She creased her brow, studying him. “What did you stop him from saying?” When he didn’t answer, she sighed. “Teddy? Is there a like, hoard of raving animals I need to worry about?”

He shook his head. “No, nothing like that. He just tends to get overly worried about certain things.”

She looked at him for a moment before shaking her head. “Whatever. So, what exactly do you do at work?”

“I fight for rights and make sure nothing happens that isn’t supposed to. It’s boring, I told you. There isn’t much to say.”

She nodded. “So…how did you…no.” Sighing, she looked up at him. “I actually can’t think of a thing to talk about right now. That’s really weird. You can ask any of my friends. I always have something to talk about, but since I don’t, do you have any ideas?”

“Tell me about yourself. What you like to do. Whatever  you want to say.”

She took a sip of her coffee. “There isn’t much to tell. I’ve told you all about my parents and my sister and my niece. Other than my job, that’s pretty much my life.”

“What, no friends?” Teddy asked, though his tone was playful.

Natalie rolled her eyes. “Of course I have friends. But with schedule conflicts and some of them going off to uni and everything…it’s been hard keeping in touch. Didn’t you have that problem after school? Where’d you go, anyway?”

“Oh, it was a super small private school. Actually, at least half the school was my family or friends of the family so…it’s kinda hard to do anything without seeing at least one person I know.”

She smiled. “Like your cousin Harold.”

“Yes, exactly.” Teddy smiled.

“Take me through your family tree. Just all of it.” She looked genuinely interested.

“You don’t know what you’re asking, Natalie. It’s huge and complicated.”

She grinned. “Try me.”

“Okay, but I’m only doing the small part.”

True to his word, it took a while to get through only the cousins and their parents, but once especially since Natalie seemed determined to memorize his entire family. “So, you married your godmothers niece. And your grandmother is related to your other grandparents, both of them, in a way, and they’re both related as well—

“It’s really far down the line though, like I said.”

She nodded. “I can’t imagine ever having a family that big. It seems like it would be very loud.”

Teddy smiled, relaxing back into his chair. “It is loud. And sometimes every cramped. The year before Gran decided to move all holiday dinners outside, the entire family tried to sit around the same table even with the enlargement cha—“ Teddy’s eyes widened as he stopped. Merlin, you need to watch what you’re saying. “Chairs and pieces. To make more room.” He added. “What about your family though. I know you have your sister Sarah, Emily and Sarah’s husband but…?”

Other than a furrow of her brow, Natalie didn’t question him. “Yeah. Sarah’s husband is Michael. Then it’s just my parents, Mathew and Angie.” She pulled her phone out of her pocket. “Oh, shoot. I gotta go. Hey, why don’t you give me your number and I’ll text you later? We can hang out more.”

“I don’t actually have a phone. I’m going to get one soon, though.” He regretted saying that the instant the words were out of his mouth.

She nodded. “Okay then. Umm, I guess I’ll see you around.” She flashed him an unsure smile as she stood and walked out of the café.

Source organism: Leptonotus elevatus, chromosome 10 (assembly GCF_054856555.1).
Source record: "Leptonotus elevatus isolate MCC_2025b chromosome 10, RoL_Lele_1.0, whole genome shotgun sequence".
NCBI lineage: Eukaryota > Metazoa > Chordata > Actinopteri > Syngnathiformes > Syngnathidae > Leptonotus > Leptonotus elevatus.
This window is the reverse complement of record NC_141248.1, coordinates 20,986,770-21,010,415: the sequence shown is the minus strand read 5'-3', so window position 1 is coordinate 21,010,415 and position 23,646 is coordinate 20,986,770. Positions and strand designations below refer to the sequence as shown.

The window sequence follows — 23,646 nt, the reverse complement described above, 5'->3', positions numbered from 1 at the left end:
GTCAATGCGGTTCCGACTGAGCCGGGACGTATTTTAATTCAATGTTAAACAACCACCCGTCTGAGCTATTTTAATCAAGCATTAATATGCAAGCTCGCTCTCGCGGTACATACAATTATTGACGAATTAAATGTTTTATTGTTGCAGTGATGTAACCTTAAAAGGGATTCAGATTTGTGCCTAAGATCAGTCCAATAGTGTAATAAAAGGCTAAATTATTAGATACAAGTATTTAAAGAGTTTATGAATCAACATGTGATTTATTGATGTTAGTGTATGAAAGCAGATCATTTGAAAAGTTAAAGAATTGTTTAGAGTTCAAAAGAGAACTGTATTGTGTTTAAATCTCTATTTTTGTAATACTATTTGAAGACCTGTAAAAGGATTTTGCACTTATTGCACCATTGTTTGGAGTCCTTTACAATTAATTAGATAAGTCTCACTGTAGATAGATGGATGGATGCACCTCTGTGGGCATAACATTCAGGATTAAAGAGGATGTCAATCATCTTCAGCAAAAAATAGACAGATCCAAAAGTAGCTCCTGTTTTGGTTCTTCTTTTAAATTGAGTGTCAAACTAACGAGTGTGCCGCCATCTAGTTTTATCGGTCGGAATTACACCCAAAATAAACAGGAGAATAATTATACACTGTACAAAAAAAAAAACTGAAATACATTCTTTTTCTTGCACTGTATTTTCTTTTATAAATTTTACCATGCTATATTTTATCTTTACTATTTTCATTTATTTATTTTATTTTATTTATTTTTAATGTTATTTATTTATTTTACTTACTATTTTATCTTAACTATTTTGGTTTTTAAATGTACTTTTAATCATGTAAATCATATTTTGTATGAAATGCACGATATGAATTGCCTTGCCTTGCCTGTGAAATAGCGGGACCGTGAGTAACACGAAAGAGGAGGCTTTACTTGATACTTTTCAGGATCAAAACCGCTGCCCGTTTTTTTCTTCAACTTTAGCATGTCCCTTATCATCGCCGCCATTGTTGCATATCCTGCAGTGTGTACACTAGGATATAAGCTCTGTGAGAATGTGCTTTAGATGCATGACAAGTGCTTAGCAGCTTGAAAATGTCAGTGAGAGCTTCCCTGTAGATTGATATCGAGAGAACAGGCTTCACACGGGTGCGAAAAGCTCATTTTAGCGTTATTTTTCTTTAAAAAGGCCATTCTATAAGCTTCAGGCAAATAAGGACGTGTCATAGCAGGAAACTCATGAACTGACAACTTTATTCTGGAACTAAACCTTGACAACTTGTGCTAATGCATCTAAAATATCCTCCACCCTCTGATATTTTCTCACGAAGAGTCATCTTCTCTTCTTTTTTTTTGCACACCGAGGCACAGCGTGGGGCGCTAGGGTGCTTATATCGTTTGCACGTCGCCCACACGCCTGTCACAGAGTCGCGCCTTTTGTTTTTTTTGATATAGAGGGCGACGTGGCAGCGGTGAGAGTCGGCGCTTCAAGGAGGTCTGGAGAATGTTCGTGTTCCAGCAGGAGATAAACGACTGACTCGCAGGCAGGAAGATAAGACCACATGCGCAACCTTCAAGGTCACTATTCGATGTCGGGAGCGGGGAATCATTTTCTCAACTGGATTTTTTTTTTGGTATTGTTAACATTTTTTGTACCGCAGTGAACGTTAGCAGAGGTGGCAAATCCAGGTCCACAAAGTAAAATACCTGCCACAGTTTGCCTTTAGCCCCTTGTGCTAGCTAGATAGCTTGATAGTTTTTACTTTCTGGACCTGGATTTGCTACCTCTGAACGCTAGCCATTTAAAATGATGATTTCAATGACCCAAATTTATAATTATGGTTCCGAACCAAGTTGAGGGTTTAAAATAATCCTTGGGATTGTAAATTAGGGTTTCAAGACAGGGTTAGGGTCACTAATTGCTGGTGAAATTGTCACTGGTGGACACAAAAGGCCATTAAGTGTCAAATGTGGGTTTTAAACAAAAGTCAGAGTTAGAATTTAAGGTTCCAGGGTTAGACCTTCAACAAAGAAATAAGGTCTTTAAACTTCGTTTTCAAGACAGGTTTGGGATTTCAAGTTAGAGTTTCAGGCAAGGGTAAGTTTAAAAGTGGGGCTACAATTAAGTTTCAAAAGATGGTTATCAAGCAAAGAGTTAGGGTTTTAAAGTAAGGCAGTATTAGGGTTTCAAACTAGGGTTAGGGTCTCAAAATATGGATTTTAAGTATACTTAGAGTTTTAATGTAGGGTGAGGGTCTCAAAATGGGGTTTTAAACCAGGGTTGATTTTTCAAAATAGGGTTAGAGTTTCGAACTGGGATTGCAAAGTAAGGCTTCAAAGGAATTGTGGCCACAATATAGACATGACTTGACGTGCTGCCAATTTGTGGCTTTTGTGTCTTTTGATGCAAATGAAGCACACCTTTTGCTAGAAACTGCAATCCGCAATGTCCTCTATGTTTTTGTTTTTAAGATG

Teddy put his head in his hands. “That was terrible,” he groaned to himself. “And now I have to buy a phone. Because Muggles love the blasted things.” Sighing, he stood. I really need to watch what I’m saying around her. To Gringotts, I guess.

Teddy walked into the large concrete building. Fred had inherited his grandfather’s love of all things muggle and, since he was Teddy’s best friend, Teddy was well practiced in blending in with muggles. Fred even had a lot of muggle technology in his own home. Teddy didn’t share the enthusiasm, but it was moments like these he was eternally grateful for Fred’s obsession. He walked into one of the shops and looked at the phones. It didn’t take long for an assistant to come help him.

“Looking for a new phone?” the blonde woman asked with a smile.

Teddy nodded. “Yeah. I don’t know much about this, actually. My family was never big on technology when I was a kid and I’ve never actually messed with phones much.”

Her bored expression changed to a curious one. “Oh, well then. What are you looking to do with your phone?”

“Just talk to friends, I guess.” He looked around at all of the small rectangles. It was strange, what muggles came up with to keep in contact with each other. “It’s just weird telling people I don’t have a phone when they ask for my number.”

“Well, I would suggest this one, personally. It’s widely used and nearly everyone knows how to operate it, so it should be easy to get used to. Of course, if you don’t like this one, we have…”

Teddy listened as intently as he could, but he didn’t understand half the words coming out of the shop assistants mouth. Once he picked his phone and plan (he could talk to other people clear across the country in seconds. The wizarding world really needed to step up its game) he left the shop, a smile on his face.

He left the mall and apperated to Fred’s house, hoping his cousin could show him how to use a phone. “Teddy!” Fred yelled, a grin on the younger boys face. “It’s been ages. Listen, Molly, Roxi, and me are going out to dinner tonight. You should stick around and go with us. The girls are getting ready now.”

“Only if you help me with this thing,” Teddy said, holding up the phone.

“It’s a deal.”